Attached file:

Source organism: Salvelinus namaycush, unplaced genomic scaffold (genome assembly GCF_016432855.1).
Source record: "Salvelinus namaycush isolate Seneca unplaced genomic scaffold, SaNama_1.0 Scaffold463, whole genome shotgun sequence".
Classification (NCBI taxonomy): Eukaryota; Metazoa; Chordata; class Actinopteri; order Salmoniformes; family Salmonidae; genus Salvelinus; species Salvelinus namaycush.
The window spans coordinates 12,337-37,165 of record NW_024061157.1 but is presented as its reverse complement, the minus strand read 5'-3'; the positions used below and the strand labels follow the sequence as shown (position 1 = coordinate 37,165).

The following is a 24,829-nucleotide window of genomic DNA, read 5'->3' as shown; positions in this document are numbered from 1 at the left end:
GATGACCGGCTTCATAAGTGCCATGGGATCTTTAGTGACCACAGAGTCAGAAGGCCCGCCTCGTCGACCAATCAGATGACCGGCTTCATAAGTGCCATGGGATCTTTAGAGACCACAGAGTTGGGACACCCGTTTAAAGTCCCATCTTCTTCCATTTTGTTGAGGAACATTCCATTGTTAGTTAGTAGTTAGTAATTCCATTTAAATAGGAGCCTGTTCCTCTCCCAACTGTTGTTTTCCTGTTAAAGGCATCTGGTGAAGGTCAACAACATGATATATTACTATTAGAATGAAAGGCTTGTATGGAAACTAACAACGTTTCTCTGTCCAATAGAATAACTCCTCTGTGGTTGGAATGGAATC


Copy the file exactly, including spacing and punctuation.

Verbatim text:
Source organism: Salvelinus namaycush, unplaced genomic scaffold (genome assembly GCF_016432855.1).
Source record: "Salvelinus namaycush isolate Seneca unplaced genomic scaffold, SaNama_1.0 Scaffold463, whole genome shotgun sequence".
Classification (NCBI taxonomy): Eukaryota; Metazoa; Chordata; class Actinopteri; order Salmoniformes; family Salmonidae; genus Salvelinus; species Salvelinus namaycush.
The window spans coordinates 12,337-37,165 of record NW_024061157.1 but is presented as its reverse complement, the minus strand read 5'-3'; the positions used below and the strand labels follow the sequence as shown (position 1 = coordinate 37,165).

The following is a 24,829-nucleotide window of genomic DNA, read 5'->3' as shown; positions in this document are numbered from 1 at the left end:
GATGACCGGCTTCATAAGTGCCATGGGATCTTTAGTGACCACAGAGTCAGAAGGCCCGCCTCGTCGACCAATCAGATGACCGGCTTCATAAGTGCCATGGGATCTTTAGAGACCACAGAGTTGGGACACCCGTTTAAAGTCCCATCTTCTTCCATTTTGTTGAGGAACATTCCATTGTTAGTTAGTAGTTAGTAATTCCATTTAAATAGGAGCCTGTTCCTCTCCCAACTGTTGTTTTCCTGTTAAAGGCATCTGGTGAAGGTCAACAACATGATATATTACTATTAGAATGAAAGGCTTGTATGGAAACTAACAACGTTTCTCTGTCCAATAGAATAACTCCTCTGTGGTTGGAATGGAATC